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Yes! The scars are still very painful, but the voice sounds better. Indeed, it was too slow.

Here you can download my retuned Biagi – Cicatrices.

Tempo on other CD’s
The tempo of Cicatrices on others CD’s is incorrect as well:

  • Natucci: 2.1% too slow
  • Lagrimas y Sonrisas 1993 EMI Odeon/FM Tango: 2.0% too slow
  • Los Clásicos Argentinos: 2.4% too slow
  • Remi: 2.5% too slow
  • TangoTunes: 1.7% too slow

TangoTunes
The TangoTunes version is 1.7% too slow. Better than the rest, but still, it’s a pity. TangoTunes is a very interesting project, carefully transferring vinyl and shellac records to a digital format.
It is important to listen and compare the versions with a good sound system. Their version of Biagi – Cicatrices is much better than all the other versions. Brighter, deeper, fuller. Less cleaned-up. Very nice. I think they are doing a great job. It’s a lot of work, and in the correct tempo it would be even better.

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Cicatrices2p

Di Sarli – El ciruja: a bit too slow, or much too fast?

cents-distance-explanation
Background
Earlier, I have posted a six page article “Lost in History – the Keys of Tango Music“. A short introduction and discussion can be found on facebook. To fully understand why and how I retune my tango music, you will need this background information. To sum up: Analysing the tuning of tangos I found that most tango’s published on CD’s are off-key, not in tune with a tuned instrument. The tones are somewhere between two keys. This is a result of transferring the old 78 rpm (rotations per minute) discs at the wrong speed. The correct speed is hard to find, since many discs have not been made at exactly 78 rpm, but perhaps 76 rpm or 80 rpm.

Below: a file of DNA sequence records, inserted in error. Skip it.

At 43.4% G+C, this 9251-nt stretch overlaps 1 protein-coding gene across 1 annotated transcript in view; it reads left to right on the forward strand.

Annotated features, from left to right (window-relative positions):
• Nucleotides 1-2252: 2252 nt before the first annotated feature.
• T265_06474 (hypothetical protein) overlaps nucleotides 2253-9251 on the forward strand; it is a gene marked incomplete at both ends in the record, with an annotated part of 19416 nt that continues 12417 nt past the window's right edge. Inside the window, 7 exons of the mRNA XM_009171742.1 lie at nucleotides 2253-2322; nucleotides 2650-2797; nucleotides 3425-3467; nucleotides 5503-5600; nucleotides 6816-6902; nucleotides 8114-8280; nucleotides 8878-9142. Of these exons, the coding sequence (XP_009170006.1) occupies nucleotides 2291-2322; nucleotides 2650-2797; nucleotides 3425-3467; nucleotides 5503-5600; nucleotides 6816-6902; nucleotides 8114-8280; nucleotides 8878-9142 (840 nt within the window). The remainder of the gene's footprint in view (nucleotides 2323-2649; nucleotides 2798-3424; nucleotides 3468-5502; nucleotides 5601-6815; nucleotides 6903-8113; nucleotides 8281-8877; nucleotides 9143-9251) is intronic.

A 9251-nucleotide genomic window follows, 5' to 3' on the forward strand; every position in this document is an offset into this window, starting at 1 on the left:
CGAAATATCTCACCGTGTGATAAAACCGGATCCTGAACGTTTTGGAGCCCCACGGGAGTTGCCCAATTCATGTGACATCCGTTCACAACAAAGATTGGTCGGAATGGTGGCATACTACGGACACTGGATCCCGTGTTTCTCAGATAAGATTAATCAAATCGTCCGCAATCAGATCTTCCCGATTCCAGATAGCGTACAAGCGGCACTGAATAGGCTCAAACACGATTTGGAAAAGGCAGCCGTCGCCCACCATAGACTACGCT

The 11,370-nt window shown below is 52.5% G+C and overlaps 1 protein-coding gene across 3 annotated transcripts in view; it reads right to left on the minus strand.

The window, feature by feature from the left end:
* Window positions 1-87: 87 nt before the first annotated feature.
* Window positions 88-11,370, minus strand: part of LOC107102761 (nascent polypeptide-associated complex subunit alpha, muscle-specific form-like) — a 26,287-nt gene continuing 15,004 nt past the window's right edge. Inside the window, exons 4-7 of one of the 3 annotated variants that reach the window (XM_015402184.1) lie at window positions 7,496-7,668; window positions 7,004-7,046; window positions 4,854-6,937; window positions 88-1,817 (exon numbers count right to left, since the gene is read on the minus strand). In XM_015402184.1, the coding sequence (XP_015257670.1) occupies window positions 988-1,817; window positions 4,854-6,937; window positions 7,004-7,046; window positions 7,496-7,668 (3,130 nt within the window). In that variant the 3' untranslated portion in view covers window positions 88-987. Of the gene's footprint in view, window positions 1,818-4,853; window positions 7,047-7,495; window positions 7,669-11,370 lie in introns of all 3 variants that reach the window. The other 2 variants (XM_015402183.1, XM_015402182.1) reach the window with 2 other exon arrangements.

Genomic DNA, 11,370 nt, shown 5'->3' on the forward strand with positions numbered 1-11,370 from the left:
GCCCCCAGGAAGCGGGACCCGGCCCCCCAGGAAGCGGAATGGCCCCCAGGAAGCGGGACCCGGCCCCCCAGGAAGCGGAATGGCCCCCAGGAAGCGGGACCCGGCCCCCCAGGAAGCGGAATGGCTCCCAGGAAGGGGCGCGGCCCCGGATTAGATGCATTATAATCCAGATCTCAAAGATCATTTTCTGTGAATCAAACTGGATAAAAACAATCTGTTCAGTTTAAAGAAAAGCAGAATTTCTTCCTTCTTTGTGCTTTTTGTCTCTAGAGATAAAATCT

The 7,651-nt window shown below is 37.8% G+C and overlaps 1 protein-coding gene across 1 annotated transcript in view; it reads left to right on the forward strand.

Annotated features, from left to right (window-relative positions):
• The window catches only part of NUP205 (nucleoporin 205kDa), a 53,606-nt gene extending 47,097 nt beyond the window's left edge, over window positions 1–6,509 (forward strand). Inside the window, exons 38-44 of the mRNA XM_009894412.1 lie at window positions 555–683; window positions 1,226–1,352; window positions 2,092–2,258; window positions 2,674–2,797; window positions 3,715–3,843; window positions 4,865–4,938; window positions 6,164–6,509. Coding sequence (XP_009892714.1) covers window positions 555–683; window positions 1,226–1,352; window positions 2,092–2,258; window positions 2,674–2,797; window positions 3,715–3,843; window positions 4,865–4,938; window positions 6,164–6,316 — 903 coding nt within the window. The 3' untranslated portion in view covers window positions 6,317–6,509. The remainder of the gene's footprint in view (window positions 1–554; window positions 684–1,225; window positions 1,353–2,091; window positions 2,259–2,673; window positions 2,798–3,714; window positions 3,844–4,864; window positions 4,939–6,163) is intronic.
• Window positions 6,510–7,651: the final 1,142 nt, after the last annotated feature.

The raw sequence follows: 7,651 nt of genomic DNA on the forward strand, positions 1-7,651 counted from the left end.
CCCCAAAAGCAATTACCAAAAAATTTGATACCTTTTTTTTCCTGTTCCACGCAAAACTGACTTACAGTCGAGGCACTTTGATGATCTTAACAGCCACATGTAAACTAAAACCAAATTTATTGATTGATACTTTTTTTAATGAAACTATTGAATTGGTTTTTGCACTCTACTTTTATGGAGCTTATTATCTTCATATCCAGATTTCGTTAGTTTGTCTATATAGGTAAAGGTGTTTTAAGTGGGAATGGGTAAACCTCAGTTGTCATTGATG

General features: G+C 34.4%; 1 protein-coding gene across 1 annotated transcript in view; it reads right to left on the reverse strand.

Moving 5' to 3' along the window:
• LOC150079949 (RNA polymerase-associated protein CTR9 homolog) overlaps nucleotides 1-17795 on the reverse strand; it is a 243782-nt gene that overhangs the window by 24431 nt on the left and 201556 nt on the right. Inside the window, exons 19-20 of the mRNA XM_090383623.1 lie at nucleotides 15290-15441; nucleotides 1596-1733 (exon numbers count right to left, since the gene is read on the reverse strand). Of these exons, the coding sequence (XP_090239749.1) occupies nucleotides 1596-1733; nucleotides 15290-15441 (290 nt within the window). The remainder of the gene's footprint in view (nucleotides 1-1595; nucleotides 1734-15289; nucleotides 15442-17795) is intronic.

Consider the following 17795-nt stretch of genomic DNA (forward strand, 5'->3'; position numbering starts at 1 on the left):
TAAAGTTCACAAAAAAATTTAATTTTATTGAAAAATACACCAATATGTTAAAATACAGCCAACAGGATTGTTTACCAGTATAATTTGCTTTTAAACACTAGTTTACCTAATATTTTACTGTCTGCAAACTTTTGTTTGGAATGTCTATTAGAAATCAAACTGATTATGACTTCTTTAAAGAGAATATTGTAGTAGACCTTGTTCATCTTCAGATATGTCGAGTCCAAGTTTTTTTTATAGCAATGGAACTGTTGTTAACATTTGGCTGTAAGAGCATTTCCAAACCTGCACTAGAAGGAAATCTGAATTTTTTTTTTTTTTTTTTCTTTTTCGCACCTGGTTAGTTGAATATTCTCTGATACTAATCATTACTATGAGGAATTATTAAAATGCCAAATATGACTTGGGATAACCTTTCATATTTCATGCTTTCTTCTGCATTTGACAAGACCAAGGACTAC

To find the correct speed, I check the freqencies and calculated the off-set, from which the speed correction can be derived. How much offset (out of tune) a tone is can be expressed in cents. The distance between two notes (e.g. A and B) can be divided in 100 cents. The off-key tone A with a deviation of +50 cents is exactly between A and B. An A +70 cents is the same tone as B -30 cents.
Now, after all the theory, I want to apply my findings to my music and check the results. It is a laborious process and I hope to present some more results here later.

El_cirujaDi Sarli – El ciruja
El Ciruja is short for Chirugien, here referring to a man using a knife for fighting. I my collection are copies from three different sources (one “restored”). They all have a small gap on 1:40 and are off-tune.

Mind the gap
First, I need to repair the gap at 1:40 that makes you stumble: I refill it by slowing down half a second by 33% which adds 0.22 seconds.

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Finding and restoring the original speed and pitch – take your time
I found that the key of the three versions is A but with an offset of -30 cents. That suggest that it is too low and hence too slow. Speeding it up with +1.7% brought it back to the original and very common key A. I thought. Till I found the original score, written in 1926 by Ernesto de la Cruz “for my friend and maestro the eminent Minotto Di Cicco” (Di Cicco made some wonderful recordings with his orchestra).
The original score of El ciruja starts in A major. A major has 4 flats (on the piano 4 white keys are lowered to the next black key) and is rarely used in tango. And then, in the second part of the tango a change to 7 flats! I often wondered why one would use that since you could write the same notes as 5 sharps. But it makes sense because it is a change from A major to A minor, adding 3 extra flats.
This implies that my finding that the recording is in A but 30 cents too low turns into: the recording is in A but 70 cents too high (the distance between A and A is 100 cents, 30 cents below A is the same pitch as 70 cents above A).
From a pitch that is 70 cents too high, it can be calculated that it should be played 4% slower. Four percent! For me that changed a song I didn’t like into one that I like.
Listen to a short fragment and just press play on the other version to compare. Enjoy!

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Update
Koos Volkers and Alberto kindly informed me about a gap-less version, published on the Euro Records album “Tangueando te quiero”.
It has a better sound quality, although it is even more off-tune: A -10 cent, almost an A instead of an A flat. It is 5.1% too fast and too high.

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el ciruja 2pages